Documents relating to the Duke of Buckingham, 1627
(Catalogue ref: SP 16/68/52, SP 16/68/54, SP 16/67/53)
These are extracts from the State Papers of Charles I. The documents concern George Villiers, Duke of Buckingham.
By the early 1600s it was impossible for monarchs to look after every detail of government personally. Most relied on trusted allies to help them run the government. These officials usually came from important and powerful families.
The first two extracts are official documents that show how Charles gave various powerful positions to Buckingham.
(The third extract is a private letter to Nicholas Windebanke, Secretary of State, from a man in Buckingham’s household. We’ve included it just because it shows how different court life was in those days compared with modern times.)
Villiers (usually known as Buckingham) was Charles’s closest friend and political ally in the earliest years of his rule. Charles trusted him with many important posts.
Important posts in the government brought a lot of honour and prestige. They usually brought wealth and power as well. Important posts allowed you to appoint your own family members and friends to other positions (often in return for a fee). There was a lot of competition for the top jobs in the government. The great families expected to get a share of important positions in return for serving the king loyally.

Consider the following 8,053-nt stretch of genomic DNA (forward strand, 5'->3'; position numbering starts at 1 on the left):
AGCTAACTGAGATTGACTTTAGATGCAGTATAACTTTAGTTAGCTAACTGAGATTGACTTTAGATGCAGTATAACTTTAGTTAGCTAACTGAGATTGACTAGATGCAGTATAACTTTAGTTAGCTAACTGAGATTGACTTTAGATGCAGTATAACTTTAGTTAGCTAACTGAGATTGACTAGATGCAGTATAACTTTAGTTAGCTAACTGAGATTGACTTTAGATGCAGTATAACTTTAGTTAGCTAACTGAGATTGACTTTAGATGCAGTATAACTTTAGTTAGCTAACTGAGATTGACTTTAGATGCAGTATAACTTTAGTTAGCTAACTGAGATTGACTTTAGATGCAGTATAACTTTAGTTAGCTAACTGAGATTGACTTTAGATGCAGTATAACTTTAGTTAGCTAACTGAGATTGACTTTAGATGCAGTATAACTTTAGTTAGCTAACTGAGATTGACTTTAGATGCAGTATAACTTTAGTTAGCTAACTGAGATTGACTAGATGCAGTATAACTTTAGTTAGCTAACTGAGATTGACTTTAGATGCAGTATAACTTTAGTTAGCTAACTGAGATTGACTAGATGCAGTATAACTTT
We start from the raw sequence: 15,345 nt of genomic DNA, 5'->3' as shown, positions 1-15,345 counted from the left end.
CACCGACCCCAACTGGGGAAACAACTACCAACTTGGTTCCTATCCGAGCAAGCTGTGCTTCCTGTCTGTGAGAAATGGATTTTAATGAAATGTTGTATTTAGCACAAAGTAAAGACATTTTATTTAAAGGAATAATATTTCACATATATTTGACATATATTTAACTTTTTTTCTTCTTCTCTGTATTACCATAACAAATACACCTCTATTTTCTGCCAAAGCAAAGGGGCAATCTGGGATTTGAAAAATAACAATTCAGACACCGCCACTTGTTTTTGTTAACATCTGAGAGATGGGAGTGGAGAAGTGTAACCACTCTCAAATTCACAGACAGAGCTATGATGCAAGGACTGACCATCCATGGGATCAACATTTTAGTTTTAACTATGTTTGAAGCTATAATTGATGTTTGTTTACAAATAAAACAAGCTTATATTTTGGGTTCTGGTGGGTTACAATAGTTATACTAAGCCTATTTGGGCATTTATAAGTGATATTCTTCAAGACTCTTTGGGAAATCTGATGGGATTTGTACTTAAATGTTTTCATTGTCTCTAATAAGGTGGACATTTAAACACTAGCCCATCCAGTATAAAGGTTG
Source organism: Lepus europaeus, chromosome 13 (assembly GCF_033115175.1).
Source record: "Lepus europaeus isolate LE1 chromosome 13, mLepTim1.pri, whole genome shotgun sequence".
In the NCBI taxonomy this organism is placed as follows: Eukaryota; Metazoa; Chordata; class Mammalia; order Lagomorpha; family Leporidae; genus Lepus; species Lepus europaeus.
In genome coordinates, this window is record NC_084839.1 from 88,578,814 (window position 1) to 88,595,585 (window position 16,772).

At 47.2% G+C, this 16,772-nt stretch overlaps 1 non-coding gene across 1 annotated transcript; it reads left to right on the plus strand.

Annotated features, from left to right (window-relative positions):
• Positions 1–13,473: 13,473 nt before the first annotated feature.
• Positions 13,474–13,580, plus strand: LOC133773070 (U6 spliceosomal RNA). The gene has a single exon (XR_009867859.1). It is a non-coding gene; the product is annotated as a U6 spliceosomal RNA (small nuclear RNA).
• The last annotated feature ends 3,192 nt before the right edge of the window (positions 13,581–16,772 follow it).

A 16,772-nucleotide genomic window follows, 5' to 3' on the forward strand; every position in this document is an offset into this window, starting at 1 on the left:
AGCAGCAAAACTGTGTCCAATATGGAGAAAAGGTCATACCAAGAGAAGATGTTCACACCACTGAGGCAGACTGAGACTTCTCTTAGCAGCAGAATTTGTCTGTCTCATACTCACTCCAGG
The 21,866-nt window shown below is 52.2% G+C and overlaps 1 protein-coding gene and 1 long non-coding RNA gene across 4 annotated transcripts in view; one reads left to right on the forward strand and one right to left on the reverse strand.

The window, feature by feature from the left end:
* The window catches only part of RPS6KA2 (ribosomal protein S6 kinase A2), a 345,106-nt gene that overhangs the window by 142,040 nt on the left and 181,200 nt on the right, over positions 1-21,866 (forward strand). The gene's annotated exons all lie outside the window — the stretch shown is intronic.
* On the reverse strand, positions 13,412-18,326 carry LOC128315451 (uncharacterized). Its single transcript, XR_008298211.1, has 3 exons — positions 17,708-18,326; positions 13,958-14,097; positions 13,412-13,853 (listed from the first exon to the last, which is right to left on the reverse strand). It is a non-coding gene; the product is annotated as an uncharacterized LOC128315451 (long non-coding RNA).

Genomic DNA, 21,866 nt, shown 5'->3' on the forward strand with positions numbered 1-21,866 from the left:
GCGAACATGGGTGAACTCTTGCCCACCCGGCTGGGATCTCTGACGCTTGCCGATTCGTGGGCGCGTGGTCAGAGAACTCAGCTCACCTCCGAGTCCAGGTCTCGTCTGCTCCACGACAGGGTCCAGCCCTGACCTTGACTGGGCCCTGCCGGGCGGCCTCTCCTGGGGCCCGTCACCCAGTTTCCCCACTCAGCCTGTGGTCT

James I had always been clever at giving different government posts to members of different groups or families. He tried to keep the political nation happy this way. Charles I was less skilled at spreading top jobs among different rival groups. He gave enormous power and influence to Buckingham.
Under James I it was relatively easy for an important noble to meet the king. Under Charles I it became much more difficult. Charles wanted a very formal, ordered court with rigid rules. He could only be seen at certain times. To get an appointment to see Charles, you usually had to go through Buckingham first. His job as first gentleman of His Majesty’s Bedchamber allowed him to control the king’s appointments.
Buckingham used his links to Charles to make himself, his friends and his family wealthy and powerful and exclude other families. Many rivals resented Buckingham. In 1627 many MPs felt that Buckingham was a bad choice to lead the army and navy. He had already led one disastrous expedition to Spain in September 1625. Charles refused to listen and Buckingham led his forces to another humiliating defeat in October 1627. Buckingham was later assassinated in August 1628.